Build­ing on ideas

The Star Malaysia - Star2 - - LIVING - By MICHAEL CHEANG star2@thes­tar.com.my

POST-it Notes, high volt­age elec­tri­cal ca­bles, Scotch tape, oil­rig fil­ters, wall hooks, den­tal equip­ment, face­masks, sand­pa­per and re­flec­tive road signs. What do all these things have in com­mon? Sim­ple, they are all pro­duced by 3M.

For more than a hun­dred years, 3M have been in the busi­ness of tak­ing creative and in­no­va­tive ideas, and turn­ing them into prof­itable and use­ful prod­ucts. Walk into any house, of­fice or build­ing, and chances are, there will prob­a­bly be at least one item pro­duced by the in­no­va­tion ex­perts. Not all of them may be as vis­i­ble as those brightly coloured Post-its, but trust me, they are there.

If you need more proof that 3M is more than just the mak­ers of sticky notes and magic tape, just check out the com­pany’s 3M Cus­tomer In­no­va­tion Cen­tre in Shah Alam (which un­for­tu­nately, is not opened to the pub­lic), where one can get a com­pre­hen­sive break­down of al­most every­thing 3M pro­duces.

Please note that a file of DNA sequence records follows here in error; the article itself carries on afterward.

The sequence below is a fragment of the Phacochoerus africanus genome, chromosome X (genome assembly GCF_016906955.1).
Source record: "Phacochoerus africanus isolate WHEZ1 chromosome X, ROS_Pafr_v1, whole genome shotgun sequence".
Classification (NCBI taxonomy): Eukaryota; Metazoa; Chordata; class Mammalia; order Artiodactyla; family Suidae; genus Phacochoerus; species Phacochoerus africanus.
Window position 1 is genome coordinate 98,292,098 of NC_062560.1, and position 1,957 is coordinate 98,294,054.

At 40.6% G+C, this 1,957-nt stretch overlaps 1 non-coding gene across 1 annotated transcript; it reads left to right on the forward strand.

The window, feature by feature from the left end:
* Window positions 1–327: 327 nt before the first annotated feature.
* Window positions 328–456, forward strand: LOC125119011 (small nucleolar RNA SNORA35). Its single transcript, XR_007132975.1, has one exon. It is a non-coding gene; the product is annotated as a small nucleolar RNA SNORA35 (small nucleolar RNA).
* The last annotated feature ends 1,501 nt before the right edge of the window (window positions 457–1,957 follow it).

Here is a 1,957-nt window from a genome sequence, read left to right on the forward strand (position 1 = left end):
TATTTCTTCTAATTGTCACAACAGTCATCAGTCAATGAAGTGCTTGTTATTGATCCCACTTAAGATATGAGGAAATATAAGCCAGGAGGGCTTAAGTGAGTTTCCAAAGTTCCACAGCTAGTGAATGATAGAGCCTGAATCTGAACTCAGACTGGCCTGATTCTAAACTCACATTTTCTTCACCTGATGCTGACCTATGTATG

There, the prod­ucts are di­vided into dif­fer­ent-themed sec­tions, each fo­cus­ing on a cer­tain in­dus­try where the prod­ucts can be found in. This in­cludes medicine, ed­u­ca­tion, house­hold, road safety, con­struc­tion and so on. It was cer­tainly sur­pris­ing to see just how many pies the com­pany has stuck its fin­gers into, and how many of its prod­ucts are ac­tu­ally things we use so of­ten in ev­ery day life.

Ac­cord­ing to former 3M vi­cepres­i­dent Dr Greg C. Nicholson dur­ing an in­ter­view at the Cen­tre, 3M (which used to stand for Min­nesota Min­ing Man­u­fac­tur­ing Com­pany) is a multi-tech­nol­ogy, multi-national global com­pany whose cen­tral busi­ness is us­ing dif­fer­ent tech­nolo­gies to gen­er­ate prod­ucts.

“In­no­va­tion plays a huge part in our com­pany. The way I see it, re­search is the trans­for­ma­tion of money into knowl­edge. In­no­va­tion is the trans­for­ma­tion of that knowl- The fa­ther of Post-it Notes, Greg c. Nicholson, shares the 3M phi­los­o­phy of in­no­va­tion. edge into money,” he said.

Born in 1938 in County Durham, Bri­tain, Nicholson left to join the Min­nesota, US-based com­pany in 1963. A chemist by trade, he spent sev­eral years in 3M’s Cen­tral Re­search Lab­o­ra­to­ries, be­fore be­ing ap­pointed to the com­pany’s Vis­ual Prod­ucts and Com­mer­cial Tape Busi­ness units.